Using photochemically induced oxidative stress and rat lenses in organ culture with 4% O2 and 4 microM riboflavin, it has been found that the observed changes in lens parameters are, in most cases, irreversible. This has made possible the elucidation of the sequence of biological changes leading to cataract. The earliest detectable changes in lens cell biology are observed in the epithelial cell redox set point and at the DNA level in terms of DNA integrity and 3H-thymidine incorporation followed by decreased membrane transport and changes in gene expression. Significant modification in classical cataract parameters such as hydration, steady state non-protein thiol, glyceraldehyde-phosphate-dehydrogenase activity and transparency occur at later times. The data suggest a definitive pattern of lens breakdown resulting in opacity starting at the epithelial cell level and leading to subsequent fibre cell involvement.
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            Proposed pathogenesis for the delayed postoperative opacification of the hydroview hydrogel intraocular lens.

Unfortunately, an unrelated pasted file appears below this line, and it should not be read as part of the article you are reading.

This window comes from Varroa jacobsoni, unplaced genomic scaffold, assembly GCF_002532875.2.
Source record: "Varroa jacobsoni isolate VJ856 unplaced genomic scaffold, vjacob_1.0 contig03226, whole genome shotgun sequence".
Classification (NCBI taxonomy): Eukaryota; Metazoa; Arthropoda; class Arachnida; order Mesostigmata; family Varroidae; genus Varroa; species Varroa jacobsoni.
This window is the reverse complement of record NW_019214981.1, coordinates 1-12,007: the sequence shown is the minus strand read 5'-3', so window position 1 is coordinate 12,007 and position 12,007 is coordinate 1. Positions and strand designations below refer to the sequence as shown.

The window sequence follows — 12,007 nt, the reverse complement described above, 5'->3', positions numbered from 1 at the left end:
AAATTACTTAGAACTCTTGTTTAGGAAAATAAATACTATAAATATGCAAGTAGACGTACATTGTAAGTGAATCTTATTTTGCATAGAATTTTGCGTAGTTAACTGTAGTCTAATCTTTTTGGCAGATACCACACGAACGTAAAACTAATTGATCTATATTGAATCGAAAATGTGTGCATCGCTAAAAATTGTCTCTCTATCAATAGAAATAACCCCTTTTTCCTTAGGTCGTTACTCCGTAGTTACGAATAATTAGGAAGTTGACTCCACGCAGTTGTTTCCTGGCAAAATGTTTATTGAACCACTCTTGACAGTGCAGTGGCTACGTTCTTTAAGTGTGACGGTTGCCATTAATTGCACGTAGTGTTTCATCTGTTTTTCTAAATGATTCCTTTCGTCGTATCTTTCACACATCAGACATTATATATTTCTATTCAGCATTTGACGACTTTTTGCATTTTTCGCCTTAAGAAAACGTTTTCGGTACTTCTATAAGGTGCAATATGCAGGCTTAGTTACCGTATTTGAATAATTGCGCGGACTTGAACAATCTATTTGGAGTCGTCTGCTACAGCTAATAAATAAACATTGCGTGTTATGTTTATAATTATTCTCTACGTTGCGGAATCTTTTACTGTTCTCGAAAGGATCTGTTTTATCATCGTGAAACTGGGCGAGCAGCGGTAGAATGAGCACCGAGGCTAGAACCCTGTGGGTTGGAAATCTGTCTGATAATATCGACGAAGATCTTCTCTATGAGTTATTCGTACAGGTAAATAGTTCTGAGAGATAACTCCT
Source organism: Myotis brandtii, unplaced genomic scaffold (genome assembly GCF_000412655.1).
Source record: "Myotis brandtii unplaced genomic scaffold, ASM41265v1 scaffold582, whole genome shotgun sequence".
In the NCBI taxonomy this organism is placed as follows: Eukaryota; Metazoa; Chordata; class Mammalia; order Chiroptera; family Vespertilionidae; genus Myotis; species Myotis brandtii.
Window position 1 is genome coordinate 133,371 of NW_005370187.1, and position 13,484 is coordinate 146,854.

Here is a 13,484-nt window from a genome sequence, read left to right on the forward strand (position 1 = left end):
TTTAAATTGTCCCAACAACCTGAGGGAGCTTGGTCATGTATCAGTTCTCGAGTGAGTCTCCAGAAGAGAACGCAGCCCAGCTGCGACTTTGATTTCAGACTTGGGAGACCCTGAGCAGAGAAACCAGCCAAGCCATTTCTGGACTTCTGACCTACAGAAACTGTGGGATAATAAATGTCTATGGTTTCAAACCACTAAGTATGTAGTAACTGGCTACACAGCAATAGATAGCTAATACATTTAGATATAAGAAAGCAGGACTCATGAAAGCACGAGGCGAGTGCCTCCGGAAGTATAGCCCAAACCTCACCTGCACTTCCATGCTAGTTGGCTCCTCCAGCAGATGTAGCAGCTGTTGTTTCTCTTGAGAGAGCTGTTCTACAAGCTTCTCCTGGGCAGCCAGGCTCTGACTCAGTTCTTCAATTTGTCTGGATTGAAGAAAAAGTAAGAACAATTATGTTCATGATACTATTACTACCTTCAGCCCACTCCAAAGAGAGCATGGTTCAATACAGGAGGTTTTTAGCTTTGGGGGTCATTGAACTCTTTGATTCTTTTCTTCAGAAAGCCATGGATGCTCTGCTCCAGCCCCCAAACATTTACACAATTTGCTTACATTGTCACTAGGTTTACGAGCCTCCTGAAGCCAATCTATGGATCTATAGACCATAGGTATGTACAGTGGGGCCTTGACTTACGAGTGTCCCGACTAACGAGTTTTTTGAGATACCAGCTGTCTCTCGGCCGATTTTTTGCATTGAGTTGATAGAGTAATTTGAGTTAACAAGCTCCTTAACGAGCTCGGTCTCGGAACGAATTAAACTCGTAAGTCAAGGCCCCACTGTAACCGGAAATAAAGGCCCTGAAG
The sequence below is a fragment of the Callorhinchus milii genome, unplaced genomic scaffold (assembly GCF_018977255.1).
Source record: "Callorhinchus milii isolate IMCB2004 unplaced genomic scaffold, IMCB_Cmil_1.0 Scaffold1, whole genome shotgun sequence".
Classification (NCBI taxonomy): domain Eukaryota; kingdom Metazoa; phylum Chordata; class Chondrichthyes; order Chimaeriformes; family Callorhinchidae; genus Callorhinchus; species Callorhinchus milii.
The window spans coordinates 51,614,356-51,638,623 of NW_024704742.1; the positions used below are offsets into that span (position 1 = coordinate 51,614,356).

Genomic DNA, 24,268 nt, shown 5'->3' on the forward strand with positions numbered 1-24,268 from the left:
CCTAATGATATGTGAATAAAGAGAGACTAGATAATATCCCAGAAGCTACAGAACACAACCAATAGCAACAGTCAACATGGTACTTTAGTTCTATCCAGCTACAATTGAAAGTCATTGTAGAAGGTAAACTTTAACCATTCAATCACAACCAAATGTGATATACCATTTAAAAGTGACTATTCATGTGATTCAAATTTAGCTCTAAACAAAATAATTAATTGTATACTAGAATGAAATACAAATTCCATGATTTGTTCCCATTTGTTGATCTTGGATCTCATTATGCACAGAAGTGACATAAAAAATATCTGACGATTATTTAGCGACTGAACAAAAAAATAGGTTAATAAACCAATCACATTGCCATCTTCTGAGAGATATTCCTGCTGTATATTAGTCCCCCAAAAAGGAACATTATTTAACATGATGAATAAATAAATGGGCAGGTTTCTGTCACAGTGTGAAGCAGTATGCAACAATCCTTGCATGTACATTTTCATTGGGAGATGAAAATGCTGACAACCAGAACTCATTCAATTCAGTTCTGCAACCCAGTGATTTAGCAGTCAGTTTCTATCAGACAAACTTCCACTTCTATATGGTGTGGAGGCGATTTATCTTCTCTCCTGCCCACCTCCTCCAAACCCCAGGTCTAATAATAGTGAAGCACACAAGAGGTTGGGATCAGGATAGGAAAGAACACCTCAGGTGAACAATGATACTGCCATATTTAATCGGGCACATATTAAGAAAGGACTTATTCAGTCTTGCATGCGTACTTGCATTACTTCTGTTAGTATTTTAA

To report the clinical, histopathologic, ultrastructural, and elemental features of 17 opacified Hydroview (Bausch and Lomb Surgical, Rochester, New York, USA) hydrogel intraocular lenses (IOL) necessitating explantation and discuss from a clinicopathologic perspective why these lenses became opacified. Interventional case series with clinicopathologic correlation. Seventeen hydrogel lenses were explanted from 17 different patients owing to decreased visual acuity or quality of vision an average of 29 months after uneventful phacoemulsification and IOL implantation and associated with a granular-appearing opacification superficially within the optic. Lenses were examined by light microscopy, transmission electron microscopy (TEM), and energy dispersion x-ray (EDX) spectroscopy. A control IOL was included in our study. All explanted lenses showed positive staining for calcium by light microscopy. Transmission electron microscopy disclosed electron-dense crystalline deposits in the superficial substance of the IOL optic. Energy dispersion x-ray spectra analyses showed the presence of calcium and phosphorus mainly in the electron-dense periphery of the deposits in all of the specimens and the presence of silicon mainly in the electron-lucent center of the deposits in the majority of the specimens. No positive staining or deposits were observed on the IOL control or in the haptics. Our study is the first to demonstrate that the calcium deposits are associated with silicon, which was presumably derived from the silicone gasket in the Surefold (Bausch and Lomb Surgical, Rochester, New York, USA) packaging system, manufactured specifically for this IOL. Silicon may act as a nidus for calcium deposition within the lens, which is consistent with our findings. There may be other factors involved, and this important clinical problem requires further study.